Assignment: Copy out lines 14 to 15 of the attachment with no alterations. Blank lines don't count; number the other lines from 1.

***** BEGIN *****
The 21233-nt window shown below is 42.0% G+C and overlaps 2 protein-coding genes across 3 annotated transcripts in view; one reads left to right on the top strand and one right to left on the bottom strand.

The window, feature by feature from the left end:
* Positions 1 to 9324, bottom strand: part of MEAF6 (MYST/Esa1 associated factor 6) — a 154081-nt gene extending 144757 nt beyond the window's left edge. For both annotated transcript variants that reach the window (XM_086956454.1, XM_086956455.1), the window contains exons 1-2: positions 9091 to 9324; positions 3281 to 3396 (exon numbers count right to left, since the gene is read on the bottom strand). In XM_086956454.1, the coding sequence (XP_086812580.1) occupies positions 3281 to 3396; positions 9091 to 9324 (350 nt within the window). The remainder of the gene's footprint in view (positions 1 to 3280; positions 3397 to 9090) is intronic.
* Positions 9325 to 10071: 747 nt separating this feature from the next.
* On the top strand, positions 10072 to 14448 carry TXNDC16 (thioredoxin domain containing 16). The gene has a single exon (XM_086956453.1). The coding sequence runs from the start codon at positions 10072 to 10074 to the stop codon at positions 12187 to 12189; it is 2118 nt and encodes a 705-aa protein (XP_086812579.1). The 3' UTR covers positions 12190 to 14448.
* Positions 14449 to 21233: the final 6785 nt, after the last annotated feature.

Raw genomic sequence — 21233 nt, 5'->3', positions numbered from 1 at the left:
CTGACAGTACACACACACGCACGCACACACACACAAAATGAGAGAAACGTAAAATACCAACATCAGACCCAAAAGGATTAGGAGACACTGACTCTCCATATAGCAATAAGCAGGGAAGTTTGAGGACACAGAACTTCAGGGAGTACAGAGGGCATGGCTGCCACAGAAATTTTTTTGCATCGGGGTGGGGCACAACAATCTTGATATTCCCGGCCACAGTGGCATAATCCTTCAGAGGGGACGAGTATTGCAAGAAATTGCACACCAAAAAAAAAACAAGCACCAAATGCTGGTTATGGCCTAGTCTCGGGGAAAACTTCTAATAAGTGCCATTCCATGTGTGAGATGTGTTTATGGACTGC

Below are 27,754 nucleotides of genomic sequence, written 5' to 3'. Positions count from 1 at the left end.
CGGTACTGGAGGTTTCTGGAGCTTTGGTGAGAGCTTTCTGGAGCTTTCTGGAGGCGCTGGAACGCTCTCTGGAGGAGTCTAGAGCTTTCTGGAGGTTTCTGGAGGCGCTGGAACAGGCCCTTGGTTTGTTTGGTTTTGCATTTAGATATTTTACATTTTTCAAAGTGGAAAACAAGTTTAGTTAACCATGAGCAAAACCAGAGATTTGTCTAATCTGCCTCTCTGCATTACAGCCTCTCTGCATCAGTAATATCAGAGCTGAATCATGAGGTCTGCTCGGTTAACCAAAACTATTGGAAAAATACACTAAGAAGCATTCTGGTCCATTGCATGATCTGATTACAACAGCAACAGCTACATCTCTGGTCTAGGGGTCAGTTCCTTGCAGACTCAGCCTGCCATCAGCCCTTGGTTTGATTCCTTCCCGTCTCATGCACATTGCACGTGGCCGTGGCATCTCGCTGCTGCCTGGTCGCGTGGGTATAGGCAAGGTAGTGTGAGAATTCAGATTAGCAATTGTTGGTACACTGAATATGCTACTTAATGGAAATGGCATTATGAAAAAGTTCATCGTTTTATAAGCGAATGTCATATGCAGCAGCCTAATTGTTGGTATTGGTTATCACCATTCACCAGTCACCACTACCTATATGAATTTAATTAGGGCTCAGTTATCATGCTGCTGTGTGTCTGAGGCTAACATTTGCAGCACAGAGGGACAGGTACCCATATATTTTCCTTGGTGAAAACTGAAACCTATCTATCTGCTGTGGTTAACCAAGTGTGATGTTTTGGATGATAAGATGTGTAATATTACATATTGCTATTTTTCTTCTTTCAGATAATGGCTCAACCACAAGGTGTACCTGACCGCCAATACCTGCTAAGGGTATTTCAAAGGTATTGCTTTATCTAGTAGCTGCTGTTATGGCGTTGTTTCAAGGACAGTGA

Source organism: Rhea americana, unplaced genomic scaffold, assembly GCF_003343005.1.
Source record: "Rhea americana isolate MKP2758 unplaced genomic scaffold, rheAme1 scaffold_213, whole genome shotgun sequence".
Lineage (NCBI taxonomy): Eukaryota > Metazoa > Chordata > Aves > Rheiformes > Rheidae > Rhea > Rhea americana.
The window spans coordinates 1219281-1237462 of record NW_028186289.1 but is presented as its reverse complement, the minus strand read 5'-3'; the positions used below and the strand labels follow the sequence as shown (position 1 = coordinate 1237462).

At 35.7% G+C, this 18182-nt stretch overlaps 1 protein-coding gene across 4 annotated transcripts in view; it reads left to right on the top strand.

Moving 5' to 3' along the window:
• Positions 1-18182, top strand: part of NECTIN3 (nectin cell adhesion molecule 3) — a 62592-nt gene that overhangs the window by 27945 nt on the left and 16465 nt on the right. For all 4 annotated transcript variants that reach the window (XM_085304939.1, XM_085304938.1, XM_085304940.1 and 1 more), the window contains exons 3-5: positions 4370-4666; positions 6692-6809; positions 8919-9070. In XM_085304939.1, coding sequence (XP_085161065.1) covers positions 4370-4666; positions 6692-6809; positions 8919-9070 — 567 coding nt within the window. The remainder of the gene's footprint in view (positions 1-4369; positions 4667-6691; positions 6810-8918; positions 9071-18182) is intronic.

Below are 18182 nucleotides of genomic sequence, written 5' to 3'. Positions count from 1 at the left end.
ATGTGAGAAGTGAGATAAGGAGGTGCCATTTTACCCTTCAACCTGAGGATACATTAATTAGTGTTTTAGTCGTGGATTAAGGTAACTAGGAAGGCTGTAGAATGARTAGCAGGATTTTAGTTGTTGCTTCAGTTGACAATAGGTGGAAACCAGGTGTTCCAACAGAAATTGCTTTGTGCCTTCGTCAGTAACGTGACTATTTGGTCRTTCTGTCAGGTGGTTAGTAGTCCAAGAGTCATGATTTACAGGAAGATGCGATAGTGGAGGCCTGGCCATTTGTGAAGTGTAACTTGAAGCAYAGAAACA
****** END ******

The window spans coordinates 1219281-1237462 of record NW_028186289.1 but is presented as its reverse complement, the minus strand read 5'-3'; the positions used below and the strand labels follow the sequence as shown (position 1 = coordinate 1237462).

At 35.7% G+C, this 18182-nt stretch overlaps 1 protein-coding gene across 4 annotated transcripts in view; it reads left to right on the top strand.